Wednesday, February 20, 2019

And now you have to reconcile it, too.


What if The Staff isn’t what you expect? What if it fits the definition of historical fiction but doesn't do what historical fiction does? It isn’t what you think it is. That sounds like a strange riddle. But that is what The Staff feels like - a novel that takes places in unknown history. It isn’t a novel in time, but a novel untimely and unplaced. And that is the whole idea of creating a novel based on an idea.

There is a concept called “the novel of ideas” - stories based on visionary times and seeing more than just our own superficial visions of the world, but seeing an idea, a social value, and seeing it subverted. It is a concept that is apparent in speculative fiction, like Fahrenheit 451, where firemen start fires and don’t put them out. Even in Kafka’s The Metamorphosis, we see cathartic and tragic things happening to a man who is alienated. He actually turns into a bug and is completely isolated from his family. The sleight of hand is watching his sister Gerta, draw out of the shadows and become a woman capable of feeling the sun on her face and destroying the evil that is killing her family. Ideas in a novel are imperative. It is more than a theme, but a vision of craft.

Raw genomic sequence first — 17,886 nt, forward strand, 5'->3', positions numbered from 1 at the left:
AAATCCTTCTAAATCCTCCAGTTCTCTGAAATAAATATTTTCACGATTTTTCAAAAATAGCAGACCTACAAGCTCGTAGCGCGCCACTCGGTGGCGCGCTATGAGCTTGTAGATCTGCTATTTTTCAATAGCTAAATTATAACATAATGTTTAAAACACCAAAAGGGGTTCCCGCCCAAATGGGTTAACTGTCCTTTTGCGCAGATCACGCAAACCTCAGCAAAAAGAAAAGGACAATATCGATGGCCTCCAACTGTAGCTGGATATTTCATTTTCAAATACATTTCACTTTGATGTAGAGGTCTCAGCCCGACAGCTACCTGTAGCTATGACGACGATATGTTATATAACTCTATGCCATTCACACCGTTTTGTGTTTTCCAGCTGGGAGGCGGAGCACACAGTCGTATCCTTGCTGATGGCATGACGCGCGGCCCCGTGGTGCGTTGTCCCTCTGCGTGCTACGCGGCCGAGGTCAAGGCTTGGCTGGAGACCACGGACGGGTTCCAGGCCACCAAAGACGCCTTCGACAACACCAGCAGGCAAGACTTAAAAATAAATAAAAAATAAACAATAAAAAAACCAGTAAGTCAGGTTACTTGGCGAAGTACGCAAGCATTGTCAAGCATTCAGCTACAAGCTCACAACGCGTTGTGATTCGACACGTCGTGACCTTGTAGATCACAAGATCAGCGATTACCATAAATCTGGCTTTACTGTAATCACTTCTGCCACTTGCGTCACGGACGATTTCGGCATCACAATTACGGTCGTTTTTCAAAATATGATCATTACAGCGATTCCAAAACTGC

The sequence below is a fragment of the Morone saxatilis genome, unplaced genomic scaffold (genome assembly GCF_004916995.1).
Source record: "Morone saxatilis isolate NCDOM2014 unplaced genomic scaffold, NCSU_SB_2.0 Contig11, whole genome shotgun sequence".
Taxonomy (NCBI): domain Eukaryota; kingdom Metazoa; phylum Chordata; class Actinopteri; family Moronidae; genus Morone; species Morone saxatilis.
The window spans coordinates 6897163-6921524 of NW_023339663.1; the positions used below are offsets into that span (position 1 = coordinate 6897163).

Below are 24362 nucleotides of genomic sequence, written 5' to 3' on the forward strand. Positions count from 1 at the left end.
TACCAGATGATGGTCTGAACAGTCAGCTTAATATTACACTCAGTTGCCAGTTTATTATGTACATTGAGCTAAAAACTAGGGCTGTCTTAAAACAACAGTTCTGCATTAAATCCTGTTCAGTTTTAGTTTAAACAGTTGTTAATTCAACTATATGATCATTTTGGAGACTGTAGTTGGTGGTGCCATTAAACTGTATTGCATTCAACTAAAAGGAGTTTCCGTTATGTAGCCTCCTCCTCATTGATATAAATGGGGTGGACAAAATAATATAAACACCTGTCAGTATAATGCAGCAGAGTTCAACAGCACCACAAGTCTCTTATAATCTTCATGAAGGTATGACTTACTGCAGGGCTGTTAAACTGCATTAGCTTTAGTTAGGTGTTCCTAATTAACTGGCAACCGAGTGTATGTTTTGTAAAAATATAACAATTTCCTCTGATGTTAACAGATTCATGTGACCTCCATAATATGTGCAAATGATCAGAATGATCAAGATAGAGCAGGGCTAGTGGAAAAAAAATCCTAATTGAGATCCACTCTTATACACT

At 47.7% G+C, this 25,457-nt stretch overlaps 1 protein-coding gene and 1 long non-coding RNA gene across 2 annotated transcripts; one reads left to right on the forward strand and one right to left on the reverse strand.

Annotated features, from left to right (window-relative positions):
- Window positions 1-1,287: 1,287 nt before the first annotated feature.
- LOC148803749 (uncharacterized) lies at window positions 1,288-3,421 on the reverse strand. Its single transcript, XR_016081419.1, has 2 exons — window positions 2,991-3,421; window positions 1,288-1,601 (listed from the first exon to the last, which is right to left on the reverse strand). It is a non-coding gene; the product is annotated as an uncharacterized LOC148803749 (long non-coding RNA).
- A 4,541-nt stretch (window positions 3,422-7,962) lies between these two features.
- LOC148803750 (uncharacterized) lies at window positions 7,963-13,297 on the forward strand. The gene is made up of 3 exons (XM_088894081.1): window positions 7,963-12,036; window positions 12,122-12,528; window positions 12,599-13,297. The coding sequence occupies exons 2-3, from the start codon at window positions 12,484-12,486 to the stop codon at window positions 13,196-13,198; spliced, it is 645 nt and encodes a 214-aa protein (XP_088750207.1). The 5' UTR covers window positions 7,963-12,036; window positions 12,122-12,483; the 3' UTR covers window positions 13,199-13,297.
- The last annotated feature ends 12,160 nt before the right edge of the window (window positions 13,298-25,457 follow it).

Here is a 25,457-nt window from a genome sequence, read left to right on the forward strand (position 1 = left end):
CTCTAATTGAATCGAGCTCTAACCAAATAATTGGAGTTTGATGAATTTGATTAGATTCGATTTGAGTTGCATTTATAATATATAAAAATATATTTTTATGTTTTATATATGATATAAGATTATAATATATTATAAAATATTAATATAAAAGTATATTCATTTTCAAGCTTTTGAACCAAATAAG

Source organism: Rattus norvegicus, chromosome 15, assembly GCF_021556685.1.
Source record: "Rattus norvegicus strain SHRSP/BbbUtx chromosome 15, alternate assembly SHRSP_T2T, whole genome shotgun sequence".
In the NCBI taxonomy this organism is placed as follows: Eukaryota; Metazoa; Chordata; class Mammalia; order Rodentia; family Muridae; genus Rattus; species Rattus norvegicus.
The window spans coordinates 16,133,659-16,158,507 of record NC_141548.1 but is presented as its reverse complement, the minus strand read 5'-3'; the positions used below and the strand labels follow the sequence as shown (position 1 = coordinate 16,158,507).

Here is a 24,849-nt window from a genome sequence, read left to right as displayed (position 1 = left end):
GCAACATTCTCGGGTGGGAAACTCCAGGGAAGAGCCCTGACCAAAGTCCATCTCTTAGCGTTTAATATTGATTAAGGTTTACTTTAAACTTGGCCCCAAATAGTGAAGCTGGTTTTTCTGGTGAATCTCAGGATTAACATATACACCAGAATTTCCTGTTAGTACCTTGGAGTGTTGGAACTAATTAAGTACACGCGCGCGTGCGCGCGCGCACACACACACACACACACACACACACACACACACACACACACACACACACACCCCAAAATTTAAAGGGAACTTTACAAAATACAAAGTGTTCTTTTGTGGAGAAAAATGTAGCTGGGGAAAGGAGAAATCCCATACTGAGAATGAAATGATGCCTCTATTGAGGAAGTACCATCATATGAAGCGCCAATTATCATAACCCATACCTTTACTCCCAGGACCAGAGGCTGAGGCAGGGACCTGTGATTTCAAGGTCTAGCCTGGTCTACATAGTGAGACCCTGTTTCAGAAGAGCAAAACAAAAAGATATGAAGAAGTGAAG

The Staff functions as a riddle without a punchline. And the very thing you think you will be reading is intentionally withheld. Not because I am a jerk or just couldn’t come up with a solution. It is because the solution, the answers you want is detached from a genre - this isn't a whodunit - that isn’t the idea at all. You may not like this book because it isn't the genre you prefer. Has genre killed your sense of wonder? Do you need to know how the murder happened? Do you need to be the detective? Do you need a red herring? I’ve given you all the things you desire if you were reading and murder mystery, at least at the start. But the novel is not about conforming to the expectations of a genre. It is about what happens when you are put off by it.

There is a portion in this novel that directly pays reverence to Shirley Jackson’s The Lottery. And the purpose of that is because it is the ultimate tale of what you think a lottery should be - and what it becomes (a stoning in the town square), is exactly what this novel is. I am not asking you to like it. I am not asking you to be happy or even satisfied with the ending. I am just asking you to live with the idea built in this novel and find your own moments as the scenes pass by. This is not a philosophical novel that stops to contemplate long-winded ideas. It is just an idea, set into motion. And every single character has to reconcile it. And now you have to reconcile it, too.